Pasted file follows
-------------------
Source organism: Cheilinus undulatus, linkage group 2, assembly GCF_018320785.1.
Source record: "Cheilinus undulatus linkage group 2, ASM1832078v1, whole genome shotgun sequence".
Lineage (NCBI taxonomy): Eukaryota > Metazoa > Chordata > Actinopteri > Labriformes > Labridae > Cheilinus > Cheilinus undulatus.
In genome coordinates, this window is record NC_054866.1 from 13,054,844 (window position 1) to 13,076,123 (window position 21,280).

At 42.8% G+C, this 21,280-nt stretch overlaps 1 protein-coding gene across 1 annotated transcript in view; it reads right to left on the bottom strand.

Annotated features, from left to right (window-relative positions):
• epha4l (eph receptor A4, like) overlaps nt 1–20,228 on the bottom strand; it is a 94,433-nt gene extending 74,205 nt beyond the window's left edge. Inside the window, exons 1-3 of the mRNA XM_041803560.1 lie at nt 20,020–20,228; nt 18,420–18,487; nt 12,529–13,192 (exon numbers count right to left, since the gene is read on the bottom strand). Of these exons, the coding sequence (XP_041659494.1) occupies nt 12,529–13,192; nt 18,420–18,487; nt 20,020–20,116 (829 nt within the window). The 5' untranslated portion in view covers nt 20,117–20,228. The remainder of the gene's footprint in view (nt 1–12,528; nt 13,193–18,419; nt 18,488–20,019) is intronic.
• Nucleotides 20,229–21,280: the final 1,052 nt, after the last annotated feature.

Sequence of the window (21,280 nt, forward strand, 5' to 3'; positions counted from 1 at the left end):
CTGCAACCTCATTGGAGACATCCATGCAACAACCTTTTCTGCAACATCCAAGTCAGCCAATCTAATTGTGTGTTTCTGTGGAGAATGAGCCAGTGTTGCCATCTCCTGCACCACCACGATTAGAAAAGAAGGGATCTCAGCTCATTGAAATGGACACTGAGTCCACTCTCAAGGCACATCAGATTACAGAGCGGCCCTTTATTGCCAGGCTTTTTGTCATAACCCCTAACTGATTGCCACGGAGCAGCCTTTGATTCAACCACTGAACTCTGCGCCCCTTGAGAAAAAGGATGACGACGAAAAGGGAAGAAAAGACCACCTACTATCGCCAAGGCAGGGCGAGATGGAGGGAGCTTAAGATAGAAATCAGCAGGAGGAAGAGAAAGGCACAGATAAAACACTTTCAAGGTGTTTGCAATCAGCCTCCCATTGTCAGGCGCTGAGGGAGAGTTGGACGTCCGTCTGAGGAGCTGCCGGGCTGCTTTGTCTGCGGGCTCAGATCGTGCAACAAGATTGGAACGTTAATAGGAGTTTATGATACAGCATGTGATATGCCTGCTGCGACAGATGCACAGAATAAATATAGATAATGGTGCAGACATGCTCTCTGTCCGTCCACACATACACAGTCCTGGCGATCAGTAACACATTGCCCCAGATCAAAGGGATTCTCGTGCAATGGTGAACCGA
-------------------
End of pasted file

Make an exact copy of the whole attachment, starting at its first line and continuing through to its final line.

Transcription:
Source organism: Cheilinus undulatus, linkage group 2, assembly GCF_018320785.1.
Source record: "Cheilinus undulatus linkage group 2, ASM1832078v1, whole genome shotgun sequence".
Lineage (NCBI taxonomy): Eukaryota > Metazoa > Chordata > Actinopteri > Labriformes > Labridae > Cheilinus > Cheilinus undulatus.
In genome coordinates, this window is record NC_054866.1 from 13,054,844 (window position 1) to 13,076,123 (window position 21,280).

At 42.8% G+C, this 21,280-nt stretch overlaps 1 protein-coding gene across 1 annotated transcript in view; it reads right to left on the bottom strand.

Annotated features, from left to right (window-relative positions):
• epha4l (eph receptor A4, like) overlaps nt 1–20,228 on the bottom strand; it is a 94,433-nt gene extending 74,205 nt beyond the window's left edge. Inside the window, exons 1-3 of the mRNA XM_041803560.1 lie at nt 20,020–20,228; nt 18,420–18,487; nt 12,529–13,192 (exon numbers count right to left, since the gene is read on the bottom strand). Of these exons, the coding sequence (XP_041659494.1) occupies nt 12,529–13,192; nt 18,420–18,487; nt 20,020–20,116 (829 nt within the window). The 5' untranslated portion in view covers nt 20,117–20,228. The remainder of the gene's footprint in view (nt 1–12,528; nt 13,193–18,419; nt 18,488–20,019) is intronic.
• Nucleotides 20,229–21,280: the final 1,052 nt, after the last annotated feature.

Sequence of the window (21,280 nt, forward strand, 5' to 3'; positions counted from 1 at the left end):
CTGCAACCTCATTGGAGACATCCATGCAACAACCTTTTCTGCAACATCCAAGTCAGCCAATCTAATTGTGTGTTTCTGTGGAGAATGAGCCAGTGTTGCCATCTCCTGCACCACCACGATTAGAAAAGAAGGGATCTCAGCTCATTGAAATGGACACTGAGTCCACTCTCAAGGCACATCAGATTACAGAGCGGCCCTTTATTGCCAGGCTTTTTGTCATAACCCCTAACTGATTGCCACGGAGCAGCCTTTGATTCAACCACTGAACTCTGCGCCCCTTGAGAAAAAGGATGACGACGAAAAGGGAAGAAAAGACCACCTACTATCGCCAAGGCAGGGCGAGATGGAGGGAGCTTAAGATAGAAATCAGCAGGAGGAAGAGAAAGGCACAGATAAAACACTTTCAAGGTGTTTGCAATCAGCCTCCCATTGTCAGGCGCTGAGGGAGAGTTGGACGTCCGTCTGAGGAGCTGCCGGGCTGCTTTGTCTGCGGGCTCAGATCGTGCAACAAGATTGGAACGTTAATAGGAGTTTATGATACAGCATGTGATATGCCTGCTGCGACAGATGCACAGAATAAATATAGATAATGGTGCAGACATGCTCTCTGTCCGTCCACACATACACAGTCCTGGCGATCAGTAACACATTGCCCCAGATCAAAGGGATTCTCGTGCAATGGTGAACCGA